Tomorrow morning I will go to the office. I will leave early and head off to the stores and somehow finish the list. I will meet up with JR and his babysitter. I will argue with JR about appropriate clothes for the evening. We will go to see the Nutcracker with Joe D's cousins, who care for us and take care of us. We will watch the daughter of one of Joe D's best friends dance in two of the dances. Then I will come home and frantically wrap presents. Christmas Eve will be filled with Joe D's family and with church. There will be lots of food. We will eat many, many dishes of fish. Presents will be exchanged. I will beg off early because we need to go home and get ready for Santa. JR will go to sleep. My co-worker and her son will come and help me set up JR's big present.

Christmas morning will arrive. Santa will have arrived. There will be magic, then disappointment. No dog, no signed Babe Ruth baseball, no hot tub. None of those big ticket items on the list that never did get sent to Santa. Maybe the in-laws will come to see the tree. Then dinner at my co-workers. Then on Monday, lunch at my cousins' house - where JR can play with her little ones and my aging aunt, a religious sister, will have a chance to see everyone.

And everyone I see will think that I am fine. And that this is a Merry Christmas.

But it is not.

Tuesday, March 22, 2011

National Poetry Month

4:30 a.m.
My growing boy takes up more
room in the bed than me.

Two days to spring break
Laundry, packing, getting set
No time to relax.

Clearwater Phillies
Baseball, baseball, more baseball
What could be better?

April is Nation-
al Poetry Month, not March.
I have jumped the gun.

Thursday, February 03, 2011

Breathing a sigh of relief

I need to slow my breathing and get my heart to stop racing. Late afternoon, at work, I received a frantic phone call from the mom of JR's best friend. Z, who transferred to the local public school this year, did not come home from school. Usually, he walks home with his older brother (5th grade) but the older brother decided to stay for Homework Club. Since they live a mere 4 blocks from school, Z is allowed to walk home and has a key for his front door. Z's mom is home within 20-30 minutes of the boys' arrival home. This has worked well since September.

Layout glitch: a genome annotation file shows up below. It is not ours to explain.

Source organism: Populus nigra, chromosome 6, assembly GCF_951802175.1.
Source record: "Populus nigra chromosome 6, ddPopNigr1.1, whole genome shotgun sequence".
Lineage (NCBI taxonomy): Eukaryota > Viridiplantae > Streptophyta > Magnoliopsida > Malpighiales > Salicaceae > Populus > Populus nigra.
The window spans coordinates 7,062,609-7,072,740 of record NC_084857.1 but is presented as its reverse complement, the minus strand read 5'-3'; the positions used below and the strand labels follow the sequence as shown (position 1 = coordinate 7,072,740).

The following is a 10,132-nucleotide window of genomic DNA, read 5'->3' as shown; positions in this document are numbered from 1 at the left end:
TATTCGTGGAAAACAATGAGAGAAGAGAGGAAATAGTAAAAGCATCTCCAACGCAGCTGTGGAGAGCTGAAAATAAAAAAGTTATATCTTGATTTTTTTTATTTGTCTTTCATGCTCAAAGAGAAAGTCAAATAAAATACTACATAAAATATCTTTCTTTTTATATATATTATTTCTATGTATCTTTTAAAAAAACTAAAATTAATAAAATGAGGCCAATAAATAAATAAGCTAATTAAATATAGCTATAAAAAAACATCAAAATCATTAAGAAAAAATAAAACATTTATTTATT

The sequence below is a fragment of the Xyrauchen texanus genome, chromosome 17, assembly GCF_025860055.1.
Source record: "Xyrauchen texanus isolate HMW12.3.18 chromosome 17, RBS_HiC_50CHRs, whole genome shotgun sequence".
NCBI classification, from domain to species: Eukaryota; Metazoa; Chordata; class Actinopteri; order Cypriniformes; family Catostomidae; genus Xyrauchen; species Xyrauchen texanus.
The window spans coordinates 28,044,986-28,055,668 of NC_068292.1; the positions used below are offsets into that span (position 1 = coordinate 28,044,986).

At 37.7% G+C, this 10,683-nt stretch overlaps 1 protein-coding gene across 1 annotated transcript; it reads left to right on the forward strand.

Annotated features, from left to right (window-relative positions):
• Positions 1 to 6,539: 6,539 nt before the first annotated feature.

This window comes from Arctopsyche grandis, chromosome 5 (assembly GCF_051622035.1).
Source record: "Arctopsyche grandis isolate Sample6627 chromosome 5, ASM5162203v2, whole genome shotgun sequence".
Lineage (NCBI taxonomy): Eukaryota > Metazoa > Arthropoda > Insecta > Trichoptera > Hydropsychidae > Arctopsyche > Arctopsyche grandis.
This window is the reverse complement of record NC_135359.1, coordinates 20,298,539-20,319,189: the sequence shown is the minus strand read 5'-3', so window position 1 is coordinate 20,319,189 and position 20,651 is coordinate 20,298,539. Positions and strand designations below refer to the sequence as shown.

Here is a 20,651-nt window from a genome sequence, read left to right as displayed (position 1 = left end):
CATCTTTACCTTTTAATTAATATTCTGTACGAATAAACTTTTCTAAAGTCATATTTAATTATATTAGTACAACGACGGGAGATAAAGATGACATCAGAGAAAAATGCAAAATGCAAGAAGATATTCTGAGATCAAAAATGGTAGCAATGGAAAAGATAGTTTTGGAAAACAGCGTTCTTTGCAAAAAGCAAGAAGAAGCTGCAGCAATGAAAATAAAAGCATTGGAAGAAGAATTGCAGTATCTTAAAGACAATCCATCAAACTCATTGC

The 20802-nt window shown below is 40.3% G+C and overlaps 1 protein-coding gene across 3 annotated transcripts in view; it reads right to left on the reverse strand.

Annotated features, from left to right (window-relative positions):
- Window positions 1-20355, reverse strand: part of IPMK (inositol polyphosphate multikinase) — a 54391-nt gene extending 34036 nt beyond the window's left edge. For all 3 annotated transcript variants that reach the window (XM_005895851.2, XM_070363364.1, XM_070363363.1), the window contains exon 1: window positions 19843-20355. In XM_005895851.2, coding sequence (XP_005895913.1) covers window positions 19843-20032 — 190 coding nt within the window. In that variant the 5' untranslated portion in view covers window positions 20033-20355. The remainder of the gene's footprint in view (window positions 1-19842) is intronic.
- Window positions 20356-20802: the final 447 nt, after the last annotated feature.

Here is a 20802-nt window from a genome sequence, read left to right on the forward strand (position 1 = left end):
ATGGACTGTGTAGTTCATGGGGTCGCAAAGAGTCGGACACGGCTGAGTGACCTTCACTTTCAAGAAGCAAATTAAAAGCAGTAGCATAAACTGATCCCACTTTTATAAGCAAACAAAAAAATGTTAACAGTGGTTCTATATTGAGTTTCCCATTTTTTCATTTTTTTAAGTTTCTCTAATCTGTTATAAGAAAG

When she called me, the police had already been summoned and the parents were working their network of friends. I knew he couldn't be with JR because JR is at his school today until 6 (Drama Club and tutoring). She had called JR's babysitter, because she does sometimes do afternoon playdates with the 2 boys (but never without arranging it with the parents in advance). One of the problems is that because this is a new school for Z, the mom does not have the same contacts she had at our old school. It also doubled the number of possible places that Z could be, since he has friends from both schools.

So I started calling the folks I know whose kids go to the public school with Z (there's lots of overlap in our social networks because of sports and church and preschool). My second phone call led to a lead. The mom had seen Z and another public school 3rd grader in the drug store across the street from school. This other kid is unsupervised quite a bit, so my friend wasn't surprised to see him, but did think it unusual to see Z with him. She also knew that this other kid often goes to a local playground after school. So I called the lead into Z's mom, who told the police, who immediately sent an officer to the playground - and there was Z!

I was terrified and ultimately relieved for Z's parents.

It's odd. We live in the middle of a large city, but our own little neighborhood seems so tight and safe that we must project that feeling of security to our kids - so that it never occurs to them that just leaving school and not letting a responsible adult know where they are going and what they are doing.

You can bet I had a long talk with JR tonight.

I'm really glad Z is okay. His mom and I have already started brainstorming other supervised after school options for the days when his big brother has homework club. I am thankful for the prompt, caring response of our big city police officers. I am thankful for the seriousness with which Z's school also addressed the situation (the vice principal returned to school and started calling 3rd grade families). But I'm also very sad for Z's afternoon companion - because no one was looking for him, no one was worried about him. I know that to the extent it is within our power, we will always keep JR and Z safe. But who is watching out for the other little boy?

Tuesday, November 23, 2010

The Joe D Memorial Tribute Celebration

We're almost 6 months out and Joe D's friends have not forgotten him
or us. Saturday I went to a remarkable event - the "Joe D. Memorial
Tribute Celebration". Several of Joe's buddies are musicians, some
more talented than others. :) Music was a huge part of Joe's life
(although being a pianist, his tastes did not always extend to the
raucous rock and roll that some of his friends liked to play).
Anyway, about 10 years ago, Joe's friends Tom and Jim Z, Lyle and
Allen put together a band called Crevice Tool that made up for their
musical ability in their willingness to be loud and raunchy. Joe D
told them "Most guys like us just sit around and talk about it